Finding the Perfect Food Pairing for This Warm-Season Wine
I once heard “when roses bloom, it’s time to drink rosé.” I think about this every spring, and I feel a tug to drink the pretty pink stuff, especially since spring has warmed the ground and the heat of summer is right around the corner.
Last month I wrote about pairing wine with grilled foods. I mentioned that barbecuing with tangy sauces and dry rubs requires a different style of wine, a fruit-forward wine (whether red, white or rosé). For those who do drink rosé, it will be no surprise that this is one of those wines that is great to pair with barbecue. The lighter style of this pink, chilled, super refreshing wine is balanced and fruity, but not sweet (this is not a white zin).
If you haven’t had a rosé, imagine a mouth-watering pinot grigio, but instead of tropical fruits or bursts of pineapple and lemon, there are notes of ripe wild strawberries, fresh cherries and salted watermelon, all balanced by acidity and structured with subtle earthy notes. In fact, rosé is one of those rare wines that can pair with a wide variety of foods: fish salads, grilled meats, anything barbecued, picnic foods (cheese, fruit, meats and olives), a wide variety of vegetables, spicy foods and ethnic foods.
Because this wine is diverse, is pretty to look at and is easy to drink, rosé gets lots of attention as a go-to summer fav. All that being said, I should confess, I very rarely drink rosé! If it is a warm spring or summer day, you’ll probably find me sipping on a white Bordeaux, a dry German or Italian white or a Southern Rhone red blend.
So this month I challenged myself… with what foods could I honestly say that a rosé would be so stunning that I would reach for it over all the others? I was looking for a fabulous food-wine pairing that only a rosé in all its pink glory could pull off. To examine further, I needed a variety of rosé-friendly foods, my favorite wine-drinking buddy and three fantastic bottles chilled and ready to drink.
I selected a sparkling rosé from South Africa and a couple of still Italian Rosatos, both light, dry and delicious. For the food, we had picnic cheeses with apples, strawberries and olives. We also had goat cheese crostini topped with smoked trout, fresh ground pepper and fennel. There was a barbecue beef and pork burger with pineapple barbecue sauce. I made a plate of paprika and garlic sautéed shrimp. And finally, I stuffed prunes with Nduja (spreadable spicy pork salumi, which has a similar flavor to spicy andouille or chorizo).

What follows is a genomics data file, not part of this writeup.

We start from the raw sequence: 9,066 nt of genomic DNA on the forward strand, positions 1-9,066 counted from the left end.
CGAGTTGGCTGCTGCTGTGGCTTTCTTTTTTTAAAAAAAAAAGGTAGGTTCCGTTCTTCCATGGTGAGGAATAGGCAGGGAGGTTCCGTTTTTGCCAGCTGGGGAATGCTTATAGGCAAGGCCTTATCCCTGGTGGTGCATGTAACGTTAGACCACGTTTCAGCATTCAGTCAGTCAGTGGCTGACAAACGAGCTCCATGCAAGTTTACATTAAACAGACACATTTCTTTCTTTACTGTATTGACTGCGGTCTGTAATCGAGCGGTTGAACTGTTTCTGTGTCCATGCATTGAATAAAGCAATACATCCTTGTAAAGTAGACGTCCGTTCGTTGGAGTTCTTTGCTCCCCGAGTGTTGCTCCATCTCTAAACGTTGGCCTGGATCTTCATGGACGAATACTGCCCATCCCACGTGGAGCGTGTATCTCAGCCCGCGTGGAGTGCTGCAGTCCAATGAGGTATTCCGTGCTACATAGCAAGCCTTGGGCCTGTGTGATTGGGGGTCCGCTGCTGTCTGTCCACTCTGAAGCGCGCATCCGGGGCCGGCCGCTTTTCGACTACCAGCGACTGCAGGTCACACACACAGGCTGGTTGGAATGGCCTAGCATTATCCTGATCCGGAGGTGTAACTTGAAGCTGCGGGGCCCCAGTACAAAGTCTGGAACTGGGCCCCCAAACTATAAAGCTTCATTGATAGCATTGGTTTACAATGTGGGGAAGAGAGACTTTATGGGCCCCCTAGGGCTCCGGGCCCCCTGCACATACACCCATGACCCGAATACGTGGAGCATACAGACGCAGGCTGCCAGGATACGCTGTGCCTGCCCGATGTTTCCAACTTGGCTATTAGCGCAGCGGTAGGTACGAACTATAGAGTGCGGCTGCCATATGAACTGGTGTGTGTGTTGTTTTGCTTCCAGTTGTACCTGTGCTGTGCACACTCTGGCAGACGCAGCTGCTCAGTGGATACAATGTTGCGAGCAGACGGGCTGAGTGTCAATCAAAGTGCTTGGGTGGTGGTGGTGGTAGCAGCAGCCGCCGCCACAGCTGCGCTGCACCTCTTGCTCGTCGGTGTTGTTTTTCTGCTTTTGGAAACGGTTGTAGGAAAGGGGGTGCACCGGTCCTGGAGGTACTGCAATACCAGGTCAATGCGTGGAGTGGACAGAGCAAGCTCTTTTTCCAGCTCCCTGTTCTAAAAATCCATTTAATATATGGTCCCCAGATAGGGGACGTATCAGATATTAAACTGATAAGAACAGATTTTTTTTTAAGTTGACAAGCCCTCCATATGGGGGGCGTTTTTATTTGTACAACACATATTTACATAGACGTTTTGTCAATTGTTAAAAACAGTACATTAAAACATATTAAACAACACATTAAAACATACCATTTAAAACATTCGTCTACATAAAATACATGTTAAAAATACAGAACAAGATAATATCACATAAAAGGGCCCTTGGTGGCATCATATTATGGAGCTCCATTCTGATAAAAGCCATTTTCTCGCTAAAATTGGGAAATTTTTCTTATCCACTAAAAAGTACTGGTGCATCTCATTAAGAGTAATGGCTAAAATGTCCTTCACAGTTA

Not surprising, all of the rosés were pleasant and tasty with pretty much all of the food. We especially enjoyed the sparkling rosé with the picnic foods and the still rosés with the burger, paprika shrimp and olives. But that stunning, irreplaceable moment where the record scratches to a halt and your eyes widen as you slow down to savor every bit of flavor from the wine and the food… was with the spicy pork stuffed prunes. The flavor combination was incredible — sweet, salty, hot and umami.
The still Italian rosés not only stood up to these intense flavors, it was like they got up and danced around (in our mouth). And let me tell you, it is a rare feat for a wine to not get obliterated by spicy foods. My mind started racing to all my favorite spicy dishes that these rosés would dance around the room with… spicy paella, winter chili, nachos, jambalaya, and chorizo tacos and anything with legitimate heat, or that I can add heat to, and I smiled. I found my answer, this is when the rosé is absolutely stunning.
It is no secret in my house that I love spicy foods. I love to grow hot peppers in the garden, harvest them, line them all up and slice them, and carefully test the flavor of each one as my eyes happily tear and burn. I love helping Craig make another year’s worth of hot sauces that I add to soups, salsas and yogurt, all winter long. And I had gotten used to the fact that most wines couldn’t stand up to or at least beautifully pair with my spicy foods, and I never blamed them.
On a recent trip to Kansas City, I stopped by this awesome Mexican grocery store, Bonito Michoacán. I waited in a line that went out the door for some authentic, delicious grub. When I sat down with my tacos, on my table was a bowl of dried peppers that I carefully sampled and then ungracefully washed down with my Michelada (beer and tomato juice).
I remember thinking what a great pairing the tomato beer was with the hot peppers and my spicy tacos. I also remember thinking there wasn’t a wine that could hang with that kind of heat. But now I know better, another lesson learned. And honestly, in my life, I hope there will always be heated surprises lingering around the corner that I may or may not be able to handle. But for my next spicy food moment, I am definitely grabbing the nearest bottle of rosé, and I hope you do too.
Sarah’s top picks:
Graham Beck Sparkling Rosé, South
Africa; Bastianich Rosato, Italy